8 July 2013
The Canadian Council for Refugees welcomes the announcement by the federal government of a commitment to resettle some Syrian refugees.
The scale of the crisis in Syria is overwhelming and the number of people forcibly displaced is expected to grow even larger in the coming months. In the context of such massive displacement, resettlement is not a viable solution for anything but a minority of the refugees. Nevertheless, resettlement is an important tool of protection for particularly vulnerable refugees. It is also very appropriate that Canada respond in some way to the many Syrian Canadians who are desperately looking to help family members at risk.
While welcome, the commitment to resettle 1,300 Syrian refugees by the end of 2014 raises a number of questions. Of this number, the government itself is undertaking to resettle a mere 200 refugees, apparently as part of its existing annual resettlement commitment. The CCR hopes that following this commitment, the government will in fact meet its target for 2013: in 2012 Canada fell more than 2,000 below its target for government-assisted refugees.
The remaining 1,100 Syrian refugees the government is committing to resettle are to be sponsored by the private sector. This is causing some surprise as it is not known that any private sponsors had individually or collectively signalled their capacity to take on this number of sponsorships (which represents a financial responsibility of between $8 million and $12 million).
Canadians, including those of Syrian origin, are keen to take advantage of the new openness to resettling Syrian refugees, and will certainly step forward. Nevertheless, private sponsors face a number of obstacles, including the following:
- Federal cuts to refugee health coverage mean that private sponsors of Syrian refugees could face massive unanticipated bills for such things as medications, dental care or prosthetics. While most refugees won’t need expensive care, groups hesitate to take on the risk of huge bills.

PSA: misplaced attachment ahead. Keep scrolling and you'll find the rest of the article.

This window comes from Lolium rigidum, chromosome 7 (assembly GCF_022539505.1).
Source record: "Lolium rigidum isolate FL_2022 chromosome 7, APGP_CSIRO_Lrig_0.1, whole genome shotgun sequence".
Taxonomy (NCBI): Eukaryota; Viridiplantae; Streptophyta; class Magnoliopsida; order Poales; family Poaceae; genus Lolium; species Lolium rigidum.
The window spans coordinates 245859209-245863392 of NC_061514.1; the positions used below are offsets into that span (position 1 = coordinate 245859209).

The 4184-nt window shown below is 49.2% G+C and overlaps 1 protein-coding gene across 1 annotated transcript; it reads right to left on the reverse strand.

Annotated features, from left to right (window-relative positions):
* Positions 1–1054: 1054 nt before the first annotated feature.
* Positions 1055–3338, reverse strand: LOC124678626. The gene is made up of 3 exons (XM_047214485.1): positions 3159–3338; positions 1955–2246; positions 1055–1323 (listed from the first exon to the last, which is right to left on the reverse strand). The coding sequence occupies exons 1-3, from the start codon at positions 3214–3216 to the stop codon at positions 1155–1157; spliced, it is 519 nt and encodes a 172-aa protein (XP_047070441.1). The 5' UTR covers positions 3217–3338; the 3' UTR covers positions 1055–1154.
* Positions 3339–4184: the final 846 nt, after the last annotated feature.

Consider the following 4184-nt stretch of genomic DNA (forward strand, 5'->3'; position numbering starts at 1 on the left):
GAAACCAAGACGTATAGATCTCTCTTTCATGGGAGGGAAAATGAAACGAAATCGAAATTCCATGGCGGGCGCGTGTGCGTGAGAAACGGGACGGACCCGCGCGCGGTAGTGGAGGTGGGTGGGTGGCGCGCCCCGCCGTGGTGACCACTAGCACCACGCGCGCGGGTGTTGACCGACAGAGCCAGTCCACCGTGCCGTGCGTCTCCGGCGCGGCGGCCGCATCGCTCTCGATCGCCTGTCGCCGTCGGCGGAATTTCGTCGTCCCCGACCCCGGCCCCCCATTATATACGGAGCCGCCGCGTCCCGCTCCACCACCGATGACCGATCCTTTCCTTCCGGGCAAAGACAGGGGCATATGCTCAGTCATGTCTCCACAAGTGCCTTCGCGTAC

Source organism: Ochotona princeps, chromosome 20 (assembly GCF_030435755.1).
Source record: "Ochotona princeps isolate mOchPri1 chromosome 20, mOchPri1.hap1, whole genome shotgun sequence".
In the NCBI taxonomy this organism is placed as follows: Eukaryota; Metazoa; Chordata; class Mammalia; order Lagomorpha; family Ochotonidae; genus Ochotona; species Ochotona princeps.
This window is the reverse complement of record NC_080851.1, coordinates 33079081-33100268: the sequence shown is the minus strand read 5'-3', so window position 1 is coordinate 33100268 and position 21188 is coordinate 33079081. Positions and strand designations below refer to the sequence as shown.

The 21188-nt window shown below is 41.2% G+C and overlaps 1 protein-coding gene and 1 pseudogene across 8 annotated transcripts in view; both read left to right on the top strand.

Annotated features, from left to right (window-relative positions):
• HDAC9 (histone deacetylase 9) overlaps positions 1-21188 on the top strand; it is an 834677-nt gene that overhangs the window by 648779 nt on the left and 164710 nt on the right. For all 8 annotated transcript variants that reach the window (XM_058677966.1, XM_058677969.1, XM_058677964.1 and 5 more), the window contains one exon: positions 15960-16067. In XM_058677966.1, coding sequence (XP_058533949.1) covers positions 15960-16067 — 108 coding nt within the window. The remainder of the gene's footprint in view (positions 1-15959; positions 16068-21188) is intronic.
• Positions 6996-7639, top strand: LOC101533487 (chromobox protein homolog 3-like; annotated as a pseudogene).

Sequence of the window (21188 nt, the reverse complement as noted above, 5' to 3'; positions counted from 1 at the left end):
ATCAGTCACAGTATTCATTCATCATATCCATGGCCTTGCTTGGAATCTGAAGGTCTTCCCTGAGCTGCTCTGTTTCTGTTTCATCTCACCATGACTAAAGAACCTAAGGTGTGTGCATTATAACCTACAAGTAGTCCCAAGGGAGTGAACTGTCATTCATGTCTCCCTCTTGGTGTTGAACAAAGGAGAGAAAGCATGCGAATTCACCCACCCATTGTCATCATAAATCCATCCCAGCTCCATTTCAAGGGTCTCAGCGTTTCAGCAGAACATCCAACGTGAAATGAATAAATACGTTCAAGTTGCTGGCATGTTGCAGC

- Sponsorship Agreement Holders are barred from sponsoring refugees in Turkey. Yet Turkey is one of the main countries to which Syrian refugees have fled.
The CCR is pleased to see the commitment to expedite Family Class applications by Syrians, but regrets that the government has not yet introduced more flexible criteria for family reunification for Syrians, given the narrow definition of who can be sponsored (for example, an adult sibling cannot be sponsored in the Family Class). The government has recently announced proposals to restrict even further opportunities for family reunification, including reducing the age of dependent children from under 22 to under 19 years. If implemented these changes will close the door on more Syrians in need of safety and divide refugee families.
Canadians have long been rightly proud of our tradition of welcoming refugees through resettlement, but our recent record has been disappointing. The CCR hopes that the federal government will uphold its commitment to resettle refugees by providing the resources necessary to ensure their speedy arrival, restoring coverage for their medical needs and keeping families together. These are key elements in protecting and welcoming refugees.
For more information on recent changes in Canada’s Private Sponsorship of Refugees Program, see http://ccrweb.ca/en/changes-private-sponsorship-refugees